What’s the optimal diet?

What's the optimal diet?

There are many different dietary patterns, each with it’s own set of ardent supporters. The supporters of each diet often demonize certain food groups and thus other dietary patterns, leaving the general public totally confused as to what a healthful diet is. What’s the optimal diet? Does science have an answer? Two scientists out of Yale University recently wrote a review of the scientific evidence for and against the most popular mainstream diets (low-carb, low-fat/ vegetarian, vegan, low-glycemic, Mediterranean, mixed/balanced and Paleo).

In the end, the researchers found no evidence to support the superiority of any one diet. The key takeaway was to focus not so much on how these diets differ, but in what they have in common. There is overwhelming evidence supporting: “(a) diets comprising preferentially minimally processed foods direct from nature and food made up of such ingredients, (b) diets comprising mostly plants, and (c) diets in which animal foods are themselves the products, directly or ultimately, of pure plant foods—the composition of animal flesh and milk is as much influenced by diet as we are.”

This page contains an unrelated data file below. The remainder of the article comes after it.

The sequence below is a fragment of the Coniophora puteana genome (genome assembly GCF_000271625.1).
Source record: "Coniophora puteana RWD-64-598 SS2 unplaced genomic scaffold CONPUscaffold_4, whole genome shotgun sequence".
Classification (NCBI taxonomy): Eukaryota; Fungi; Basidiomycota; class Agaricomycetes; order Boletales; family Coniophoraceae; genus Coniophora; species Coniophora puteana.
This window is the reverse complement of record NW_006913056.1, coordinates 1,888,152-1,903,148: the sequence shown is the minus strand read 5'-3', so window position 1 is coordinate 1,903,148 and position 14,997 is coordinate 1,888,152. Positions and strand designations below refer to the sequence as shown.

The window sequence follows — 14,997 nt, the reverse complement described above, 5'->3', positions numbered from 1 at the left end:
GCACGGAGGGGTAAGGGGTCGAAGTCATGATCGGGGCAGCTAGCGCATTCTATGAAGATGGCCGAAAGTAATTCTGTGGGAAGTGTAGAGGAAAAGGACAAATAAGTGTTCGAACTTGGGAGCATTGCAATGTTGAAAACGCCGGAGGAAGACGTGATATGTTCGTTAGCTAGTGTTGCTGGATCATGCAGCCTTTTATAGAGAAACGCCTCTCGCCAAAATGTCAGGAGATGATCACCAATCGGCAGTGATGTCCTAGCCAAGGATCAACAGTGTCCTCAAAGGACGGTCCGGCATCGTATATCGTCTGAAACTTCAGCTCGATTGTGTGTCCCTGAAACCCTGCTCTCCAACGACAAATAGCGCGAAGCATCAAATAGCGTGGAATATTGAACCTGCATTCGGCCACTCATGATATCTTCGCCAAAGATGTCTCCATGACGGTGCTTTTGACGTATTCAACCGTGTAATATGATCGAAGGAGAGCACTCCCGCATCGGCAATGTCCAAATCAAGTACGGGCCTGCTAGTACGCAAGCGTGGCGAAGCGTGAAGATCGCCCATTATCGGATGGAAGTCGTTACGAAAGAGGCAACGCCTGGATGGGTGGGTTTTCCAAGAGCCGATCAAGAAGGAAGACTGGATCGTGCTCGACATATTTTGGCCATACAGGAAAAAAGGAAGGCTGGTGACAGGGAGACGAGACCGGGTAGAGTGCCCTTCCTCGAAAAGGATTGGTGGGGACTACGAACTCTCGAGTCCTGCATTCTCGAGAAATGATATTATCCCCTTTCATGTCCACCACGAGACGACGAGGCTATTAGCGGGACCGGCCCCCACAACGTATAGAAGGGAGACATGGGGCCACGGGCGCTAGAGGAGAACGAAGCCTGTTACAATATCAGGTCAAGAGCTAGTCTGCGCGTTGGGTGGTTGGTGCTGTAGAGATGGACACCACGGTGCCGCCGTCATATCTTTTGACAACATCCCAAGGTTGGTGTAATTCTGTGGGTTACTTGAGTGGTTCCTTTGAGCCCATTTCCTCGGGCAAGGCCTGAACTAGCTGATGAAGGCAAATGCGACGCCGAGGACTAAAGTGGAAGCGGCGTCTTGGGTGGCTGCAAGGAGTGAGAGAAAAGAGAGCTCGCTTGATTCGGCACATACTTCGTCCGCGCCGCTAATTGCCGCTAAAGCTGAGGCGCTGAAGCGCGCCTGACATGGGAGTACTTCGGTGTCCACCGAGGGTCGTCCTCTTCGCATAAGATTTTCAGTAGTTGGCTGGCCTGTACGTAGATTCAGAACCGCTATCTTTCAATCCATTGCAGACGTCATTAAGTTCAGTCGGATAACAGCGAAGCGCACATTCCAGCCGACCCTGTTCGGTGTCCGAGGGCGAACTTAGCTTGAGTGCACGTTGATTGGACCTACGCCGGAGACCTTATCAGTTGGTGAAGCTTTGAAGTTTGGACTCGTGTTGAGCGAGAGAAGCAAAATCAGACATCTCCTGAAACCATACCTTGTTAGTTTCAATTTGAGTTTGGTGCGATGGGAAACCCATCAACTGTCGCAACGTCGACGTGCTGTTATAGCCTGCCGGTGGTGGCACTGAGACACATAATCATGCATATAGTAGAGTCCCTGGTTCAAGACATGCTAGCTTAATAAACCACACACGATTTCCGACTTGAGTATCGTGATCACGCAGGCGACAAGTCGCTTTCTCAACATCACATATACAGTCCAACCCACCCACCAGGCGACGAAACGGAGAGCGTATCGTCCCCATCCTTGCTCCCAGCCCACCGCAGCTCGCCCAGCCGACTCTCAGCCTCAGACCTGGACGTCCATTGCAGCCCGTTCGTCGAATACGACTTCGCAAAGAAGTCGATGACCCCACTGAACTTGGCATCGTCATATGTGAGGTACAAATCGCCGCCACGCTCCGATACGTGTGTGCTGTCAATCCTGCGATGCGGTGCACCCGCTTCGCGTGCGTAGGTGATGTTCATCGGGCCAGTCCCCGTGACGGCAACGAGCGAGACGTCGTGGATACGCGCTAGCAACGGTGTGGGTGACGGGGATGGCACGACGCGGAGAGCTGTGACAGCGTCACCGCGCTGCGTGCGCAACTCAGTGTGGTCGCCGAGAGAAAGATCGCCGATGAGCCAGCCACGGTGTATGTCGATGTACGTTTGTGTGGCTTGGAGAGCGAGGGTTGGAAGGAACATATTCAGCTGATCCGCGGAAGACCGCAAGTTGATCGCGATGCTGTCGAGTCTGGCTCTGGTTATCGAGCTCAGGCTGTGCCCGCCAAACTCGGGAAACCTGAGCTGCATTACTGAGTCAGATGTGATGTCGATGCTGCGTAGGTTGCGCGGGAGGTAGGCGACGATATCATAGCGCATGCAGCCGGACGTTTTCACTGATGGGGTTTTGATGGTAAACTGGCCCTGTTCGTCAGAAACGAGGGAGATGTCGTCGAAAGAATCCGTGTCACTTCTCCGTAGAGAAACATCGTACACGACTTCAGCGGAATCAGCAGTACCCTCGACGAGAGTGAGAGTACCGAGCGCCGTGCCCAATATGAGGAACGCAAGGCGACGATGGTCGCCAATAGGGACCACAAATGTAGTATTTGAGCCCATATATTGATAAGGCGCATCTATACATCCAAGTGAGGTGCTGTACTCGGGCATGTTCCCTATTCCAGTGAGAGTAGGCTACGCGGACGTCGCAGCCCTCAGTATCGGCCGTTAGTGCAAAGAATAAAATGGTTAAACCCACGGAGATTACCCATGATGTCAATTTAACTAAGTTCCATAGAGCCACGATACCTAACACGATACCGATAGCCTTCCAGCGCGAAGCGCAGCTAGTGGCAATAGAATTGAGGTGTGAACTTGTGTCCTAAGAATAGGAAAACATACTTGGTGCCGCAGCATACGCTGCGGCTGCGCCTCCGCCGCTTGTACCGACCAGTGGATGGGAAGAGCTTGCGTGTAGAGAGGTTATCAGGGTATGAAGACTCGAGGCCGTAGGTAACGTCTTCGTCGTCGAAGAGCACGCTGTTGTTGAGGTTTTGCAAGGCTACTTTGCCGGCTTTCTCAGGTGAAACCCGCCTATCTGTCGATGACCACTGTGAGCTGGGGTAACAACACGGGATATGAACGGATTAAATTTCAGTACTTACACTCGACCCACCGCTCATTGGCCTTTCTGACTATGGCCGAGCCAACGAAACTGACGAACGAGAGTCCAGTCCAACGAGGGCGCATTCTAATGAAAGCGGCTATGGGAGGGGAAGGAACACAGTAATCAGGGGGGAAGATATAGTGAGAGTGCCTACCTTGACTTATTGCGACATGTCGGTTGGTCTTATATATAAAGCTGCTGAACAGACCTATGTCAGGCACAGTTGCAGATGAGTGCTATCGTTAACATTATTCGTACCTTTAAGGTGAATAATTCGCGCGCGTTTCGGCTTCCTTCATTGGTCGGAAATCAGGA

As the researchers said, “guidance that places an exaggerated emphasis on any one nutrient or food is ill advised.” If, however, you are looking for a simple rule, eliminating processed foods and eating natural, whole foods is probably the best place to start.

 

Source:

Katz, D.L.; Meller, S. Can We Say What Diet is Best for Health? Annual Review of Public Health. Vol 35, Mar 2014, 83-103.

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